Winnipeg, Assiniboine Park

(continuer en français) – Last updated: January 4, 2022

Assiniboine Park is a large urban park in Winnipeg, the capital of Manitoba. It covers a total area of over 1100 acres, 450 hectares, most of which is occupied by an unspoiled piece of boreal forest. Approximately one-third of the area is laid out as a public garden with several distinct sections. It was created in 1904 on the banks of the Assiniboine River.

The Pavilion

Located in the centre of the public park, the Assiniboine Park Pavilion is an eye-catcher with its high tower reminiscent of European castles. The pavilion was built in the traditional English Tudor style in 1908 shortly after the creation of the park. It was destroyed by fire in 1929 and rebuilt in the same style. Nearby there is an open-air theatre whose stage is also reminiscent of the ancient English style.

The Pavilion has several uses. Initially intended as a social venue, with a restaurant room that can organise banquets, in conjunction with the large ballroom, accommodating up to 500 people. Since the renovation, it also has a tourist souvenir shop and an exhibition area.

The English Garden

Apart from the zoo, most of the public park is laid out as an English garden. Large shady alleys are lined with busts of Manitoban notable figures, forming a temple of fame of people who have distinguished themselves in various fields. For instance, there is Lionel Lemoine Fitzgerald (1890 – 1956), a painter who was a member of the Group of Seven, the only one from Western Canada.

In May, spring begins to appear in the brightly coloured tulip beds, ending the long, harsh Prairie winter.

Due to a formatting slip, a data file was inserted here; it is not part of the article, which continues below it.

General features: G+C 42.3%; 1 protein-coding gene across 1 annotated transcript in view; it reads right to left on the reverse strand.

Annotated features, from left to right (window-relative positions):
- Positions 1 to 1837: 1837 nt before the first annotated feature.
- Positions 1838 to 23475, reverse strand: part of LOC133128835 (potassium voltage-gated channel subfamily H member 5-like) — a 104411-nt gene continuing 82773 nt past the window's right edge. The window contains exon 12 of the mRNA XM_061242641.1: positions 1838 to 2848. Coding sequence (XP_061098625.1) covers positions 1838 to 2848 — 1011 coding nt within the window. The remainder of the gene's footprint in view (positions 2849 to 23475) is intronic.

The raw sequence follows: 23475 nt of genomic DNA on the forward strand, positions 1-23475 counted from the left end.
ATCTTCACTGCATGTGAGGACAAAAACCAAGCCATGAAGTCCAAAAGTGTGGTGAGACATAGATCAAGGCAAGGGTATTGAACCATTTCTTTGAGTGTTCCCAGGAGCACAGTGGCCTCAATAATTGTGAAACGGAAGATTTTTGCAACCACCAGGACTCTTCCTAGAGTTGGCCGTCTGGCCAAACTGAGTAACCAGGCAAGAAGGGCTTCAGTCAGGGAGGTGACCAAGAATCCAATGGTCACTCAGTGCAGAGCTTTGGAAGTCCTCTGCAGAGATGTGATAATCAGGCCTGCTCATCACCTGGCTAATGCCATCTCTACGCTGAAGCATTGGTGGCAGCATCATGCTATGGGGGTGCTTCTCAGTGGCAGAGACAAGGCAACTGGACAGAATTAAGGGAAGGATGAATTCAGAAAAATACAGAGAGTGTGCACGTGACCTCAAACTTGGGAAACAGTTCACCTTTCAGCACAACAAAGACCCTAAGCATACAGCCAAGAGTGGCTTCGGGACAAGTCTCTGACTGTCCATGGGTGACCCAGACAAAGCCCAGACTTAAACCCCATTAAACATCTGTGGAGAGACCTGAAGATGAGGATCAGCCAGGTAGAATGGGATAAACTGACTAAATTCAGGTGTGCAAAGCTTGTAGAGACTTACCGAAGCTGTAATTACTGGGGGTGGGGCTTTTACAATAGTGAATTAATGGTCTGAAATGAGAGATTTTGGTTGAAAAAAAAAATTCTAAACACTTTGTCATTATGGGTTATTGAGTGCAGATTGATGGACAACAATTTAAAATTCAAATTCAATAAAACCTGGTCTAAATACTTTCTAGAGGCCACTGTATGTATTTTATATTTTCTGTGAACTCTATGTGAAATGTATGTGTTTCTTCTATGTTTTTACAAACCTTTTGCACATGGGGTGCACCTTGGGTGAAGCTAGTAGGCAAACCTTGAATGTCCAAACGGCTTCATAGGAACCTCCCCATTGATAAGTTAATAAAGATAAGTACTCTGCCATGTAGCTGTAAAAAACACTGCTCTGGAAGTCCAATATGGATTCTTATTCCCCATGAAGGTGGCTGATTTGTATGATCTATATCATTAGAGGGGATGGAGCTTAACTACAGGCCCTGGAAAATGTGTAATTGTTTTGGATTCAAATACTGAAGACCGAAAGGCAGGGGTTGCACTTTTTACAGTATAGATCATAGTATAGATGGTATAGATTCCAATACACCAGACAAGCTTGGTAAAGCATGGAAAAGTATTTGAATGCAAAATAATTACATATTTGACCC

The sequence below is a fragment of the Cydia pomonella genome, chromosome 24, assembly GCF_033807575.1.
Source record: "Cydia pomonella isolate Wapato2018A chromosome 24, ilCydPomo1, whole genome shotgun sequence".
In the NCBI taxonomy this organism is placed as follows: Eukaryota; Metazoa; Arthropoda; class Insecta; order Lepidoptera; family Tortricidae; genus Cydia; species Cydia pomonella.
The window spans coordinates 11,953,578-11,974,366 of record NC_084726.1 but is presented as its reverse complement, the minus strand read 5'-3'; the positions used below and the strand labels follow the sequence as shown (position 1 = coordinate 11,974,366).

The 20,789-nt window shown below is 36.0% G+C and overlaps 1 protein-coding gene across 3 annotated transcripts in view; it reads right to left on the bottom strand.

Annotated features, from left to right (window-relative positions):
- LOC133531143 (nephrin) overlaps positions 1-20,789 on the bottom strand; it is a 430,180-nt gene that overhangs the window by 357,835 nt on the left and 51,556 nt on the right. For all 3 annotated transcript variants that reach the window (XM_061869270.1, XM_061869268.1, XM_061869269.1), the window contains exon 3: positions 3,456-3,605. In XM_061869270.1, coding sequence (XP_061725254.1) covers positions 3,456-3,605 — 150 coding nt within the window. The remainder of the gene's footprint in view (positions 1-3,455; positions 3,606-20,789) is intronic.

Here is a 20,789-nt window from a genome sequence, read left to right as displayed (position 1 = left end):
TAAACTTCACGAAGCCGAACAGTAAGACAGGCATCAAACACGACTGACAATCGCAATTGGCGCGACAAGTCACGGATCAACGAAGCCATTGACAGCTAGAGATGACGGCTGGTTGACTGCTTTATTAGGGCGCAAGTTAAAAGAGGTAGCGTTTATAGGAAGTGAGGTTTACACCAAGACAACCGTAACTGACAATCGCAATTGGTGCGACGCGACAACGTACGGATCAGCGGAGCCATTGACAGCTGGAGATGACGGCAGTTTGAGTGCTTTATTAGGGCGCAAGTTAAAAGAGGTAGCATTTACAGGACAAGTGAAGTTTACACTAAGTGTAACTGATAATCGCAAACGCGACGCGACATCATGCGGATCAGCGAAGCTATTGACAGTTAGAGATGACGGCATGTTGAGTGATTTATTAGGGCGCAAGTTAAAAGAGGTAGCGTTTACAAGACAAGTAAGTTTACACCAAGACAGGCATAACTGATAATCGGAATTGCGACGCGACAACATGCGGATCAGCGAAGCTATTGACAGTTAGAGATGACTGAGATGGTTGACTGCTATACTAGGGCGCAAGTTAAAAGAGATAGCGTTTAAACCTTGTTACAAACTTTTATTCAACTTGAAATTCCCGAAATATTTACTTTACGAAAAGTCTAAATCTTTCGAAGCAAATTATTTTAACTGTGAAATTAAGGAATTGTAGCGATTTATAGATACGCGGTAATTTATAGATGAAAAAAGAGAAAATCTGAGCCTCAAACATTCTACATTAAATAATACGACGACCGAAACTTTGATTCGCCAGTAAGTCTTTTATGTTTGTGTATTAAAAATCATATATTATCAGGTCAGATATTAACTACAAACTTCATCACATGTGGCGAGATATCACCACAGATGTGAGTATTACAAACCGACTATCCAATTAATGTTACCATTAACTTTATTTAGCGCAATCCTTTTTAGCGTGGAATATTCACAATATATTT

Leo Mol

Leo Mol (1915 – 2009) is another artist honoured in the Hall of Fame. His real name was Leonid Molodozhanyn and he had a complicated journey, quite typical of many emigrants who found a second chance in America. The artist was born in the Ukraine in 1915, mobilised in the Soviet armies during the Second World War, he managed to escape in 1945 and took refuge in the Netherlands. From there he went to Canada, settling first in Saskatchewan and then in Winnipeg in 1949.

The Leo Mol Sculpture Garden is probably the most spectacular part of the Assiniboine Park. Opened in 1992, it contains more than 300 of his works, most of which were donated by the artist and others purchased by donors. The garden was subsequently enlarged twice.

Women are often represented as bathers,

Or as dancers,

While the men are shown in action.

With sometimes a twist that brings a touch of humour.

A small lake provides the opportunity to put some animal models into context.

This sculpture by Leo Mol entitled Lumberjacks was featured on a Canadian stamp in 2002.

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